At what age, and how far in advance should you start to apply for work placements?
You shouldn't pin down work experience to a certain age group as it comes in many forms and may be more relevant to you at different ages. However there are times which correlate well with your studies, these are typically between the ages of 16 and 21.
But for most your first taste of work experience, in the UK at least, comes from placements offered in Year 10 or 11, so be sure to start looking for work experience while you're still at school. And if you're interested in a future career in engineering or technology, now's the time to let that be known.
"It is important to state on the application that you are interested in engineering and science. This generally makes a big difference to organisations such as Mott MacDonald where we are looking for students with a technical bent," highlights Carole Teacher, Mott MacDonald's learning and development manager.
Also, the younger you begin to apply for work experience, the more you can have under your belt when it comes to applying for full-time roles. As long as you do your research first and show yourself to be eager and competent, companies will be willing to consider you.
"Something WikiJob often hears from employers is their enthusiasm to engage students in the world of work at a younger age," notes Thomas Storey, WikiJob. "The earlier a candidate starts looking for work experience the better equipped they will be when they begin to apply for jobs. Having a range of work experience at different levels, including summer work experience and industrial placements, will make a candidate far more appealing to employers. Doing work experience at an early age will also help them make decisions about whether engineering or technology is the field they want to work in."
When to apply for a work experience placement has many variables.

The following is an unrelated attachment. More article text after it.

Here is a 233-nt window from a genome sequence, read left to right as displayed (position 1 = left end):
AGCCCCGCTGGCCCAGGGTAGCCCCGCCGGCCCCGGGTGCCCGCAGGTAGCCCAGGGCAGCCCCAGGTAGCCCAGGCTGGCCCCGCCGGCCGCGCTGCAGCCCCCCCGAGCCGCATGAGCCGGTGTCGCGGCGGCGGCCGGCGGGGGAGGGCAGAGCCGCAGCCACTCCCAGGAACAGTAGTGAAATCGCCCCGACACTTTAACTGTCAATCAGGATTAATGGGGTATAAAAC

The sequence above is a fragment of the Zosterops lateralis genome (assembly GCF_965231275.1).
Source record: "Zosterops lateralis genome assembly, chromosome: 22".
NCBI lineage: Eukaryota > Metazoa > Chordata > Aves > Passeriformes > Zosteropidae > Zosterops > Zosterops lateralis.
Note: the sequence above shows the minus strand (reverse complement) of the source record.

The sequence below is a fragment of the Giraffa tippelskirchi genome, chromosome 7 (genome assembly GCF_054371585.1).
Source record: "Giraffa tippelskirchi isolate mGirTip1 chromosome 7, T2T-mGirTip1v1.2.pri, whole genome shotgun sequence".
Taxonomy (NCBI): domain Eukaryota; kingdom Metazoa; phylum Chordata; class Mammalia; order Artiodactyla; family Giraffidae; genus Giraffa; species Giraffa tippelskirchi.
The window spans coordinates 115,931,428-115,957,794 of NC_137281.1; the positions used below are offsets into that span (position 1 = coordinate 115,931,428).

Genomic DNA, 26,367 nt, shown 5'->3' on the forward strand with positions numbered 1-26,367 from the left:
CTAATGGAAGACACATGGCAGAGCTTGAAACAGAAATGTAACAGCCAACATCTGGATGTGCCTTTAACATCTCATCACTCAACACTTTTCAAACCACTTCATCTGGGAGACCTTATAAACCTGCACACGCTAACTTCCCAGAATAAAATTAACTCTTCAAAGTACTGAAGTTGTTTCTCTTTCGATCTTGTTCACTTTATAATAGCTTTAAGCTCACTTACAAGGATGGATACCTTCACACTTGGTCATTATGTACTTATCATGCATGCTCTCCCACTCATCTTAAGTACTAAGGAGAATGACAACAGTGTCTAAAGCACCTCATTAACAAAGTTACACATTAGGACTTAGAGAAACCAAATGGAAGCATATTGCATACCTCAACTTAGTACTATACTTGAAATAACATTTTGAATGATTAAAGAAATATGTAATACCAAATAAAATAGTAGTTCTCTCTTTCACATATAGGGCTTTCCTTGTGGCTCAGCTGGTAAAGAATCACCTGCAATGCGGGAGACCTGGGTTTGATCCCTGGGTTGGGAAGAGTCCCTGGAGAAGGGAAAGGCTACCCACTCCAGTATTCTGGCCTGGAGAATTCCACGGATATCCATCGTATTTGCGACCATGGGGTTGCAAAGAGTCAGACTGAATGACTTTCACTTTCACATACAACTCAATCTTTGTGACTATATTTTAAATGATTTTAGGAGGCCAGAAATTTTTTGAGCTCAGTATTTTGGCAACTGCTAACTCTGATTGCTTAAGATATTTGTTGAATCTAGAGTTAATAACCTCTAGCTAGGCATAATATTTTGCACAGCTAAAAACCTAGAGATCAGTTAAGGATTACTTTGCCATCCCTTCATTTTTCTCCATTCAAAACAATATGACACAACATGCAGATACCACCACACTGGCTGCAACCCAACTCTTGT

"If you are applying for a particular scheme that has a deadline, it is always a good idea to apply as soon as you can in case it becomes over-subscribed and closes early," advises a spokesperson from City University London's Professional Liaison Unit. "If you are making speculative applications to organisations about work experience, you could contact them six months ahead of the time you would like to start your work experience. You could then follow up three months later or at a time they suggest. By doing this, you avoid making contact too early or too late."
But the key point to take on board is do not leave it too long.
"Don't leave it until the last minute! Companies need to plan for placements to ensure that both parties learn and benefit from the experience," says Andy Airey, chief executive of the Inspiring Futures Foundation. "To increase your chance of success, apply three to six months before you want a placement. Having researched a range of companies, narrow this down to five or six on which you are keen, then prepare your letters and CV, making a strong case for giving you the work placement."
Although we recommend that sooner is always better than later, do not despair if you've just discovered a work experience opportunity and the deadline is next week, if you want it bad enough still apply because you never know.
"The sooner the better, however it is important to remember that a last minute speculative enquiry may just arrive in the right place at the right time, so never feel like you have left things too late as you may be just what a company was looking for," says Brian Palmer, chief executive, Tharsus.